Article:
“Debby” rejected “Nancy” and forced her to overdose on sleeping pills. She was then admitted to a mental hospital where she met her husband, who also was admitted following a suicide attempt. This time the diagnosis of multiple personality disorder was confirmed.

Reading ‘The Yard Gnome’

I wrote a very comical series called The Yard Gnome. I should not have divided it into parts because it made it too hard to read.

If you would like to read it, you have to go to my blog and start on the blog from May 24th, My Neighbor the Yard Gnome, which is the first section of the series. Then you would read the blog from May 26th, Yard Gnome II.  If your not laughing by that time, you can read the blog from May 27th, Yard Gnome III. I hope you can still laugh after all this confusion.

Sorry about that.  D.I.D. I do that? Nancy

The Iron Cage

I often dream that I live in a giant cage made of iron bars. Inside the cage is a circular iron staircase, and I start climbing. Step by step I ascend the stairs and as I climb I can hear the sounds of people moving around and talking. I climb higher and stop at a landing and look around. If I look down I get dizzy and I realize that the iron bars aren’t very stable and that I might fall at any time.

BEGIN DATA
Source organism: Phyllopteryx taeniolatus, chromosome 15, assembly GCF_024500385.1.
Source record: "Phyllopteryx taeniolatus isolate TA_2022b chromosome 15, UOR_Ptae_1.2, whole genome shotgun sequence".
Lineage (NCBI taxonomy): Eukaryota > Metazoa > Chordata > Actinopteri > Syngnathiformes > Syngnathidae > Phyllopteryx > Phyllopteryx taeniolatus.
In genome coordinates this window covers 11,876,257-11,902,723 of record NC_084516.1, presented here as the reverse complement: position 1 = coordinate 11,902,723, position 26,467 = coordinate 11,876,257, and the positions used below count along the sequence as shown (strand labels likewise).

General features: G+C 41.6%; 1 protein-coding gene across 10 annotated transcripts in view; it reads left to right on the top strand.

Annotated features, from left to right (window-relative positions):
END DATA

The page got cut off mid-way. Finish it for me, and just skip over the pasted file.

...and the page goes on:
There is a wooden door on the landing, so I knock and soon Nola Peters answers the door. Nola doesn’t like me. She thinks I’m dirty and spoiled, and she hates me when I scream.

“Please let me in, I’m afraid I’ll fall,” I say.

“Okay, come in, but watch out for all these boxes. I’m unpacking.” She waves her hand around the room, which is filled with dusty boxes piled on top of each other.

“What’s it like to live up here inside the cage?” I ask her.

“Oh, it’s not bad. I have lots of friends in here.”

Soon I remember that I have a purpose in climbing the stairs. “I’m searching for a way out of the cage. Do you know the way?”

“No, sorry. I just got here,” she answers and turns back to her boxes. “If you look through the bars you can see Bonnie across the way. Maybe she knows the way out.”  I looked hard and realized that Nola’s room didn’t have any walls, just bars around it. A few yards away, past another room, was Bonnie, my old friend from college.

Suddenly, without walking or climbing, I am in Bonnie’s room.

“Nancy, come in,” she says. “I’m sorry I’m very busy sorting the clothes in my closet.”

Bonnie likes me and talks to me about serious issues that affect our lives, like grades and what we will do after college. I think she may know the way out of the cage.

After a few minutes she says, “Would you like to see the sky?”

“Yes, I would love that.” It seemed like I had not seen the sky for a long time. I guess I forgot to look up.

“If you come over here and stand on the chair, you can see it,” Bonnie continued. She holds the chair and I climb onto it and I am thrilled when I look up through the bars of the cage and see blue sky with puffy clouds moving along slowly.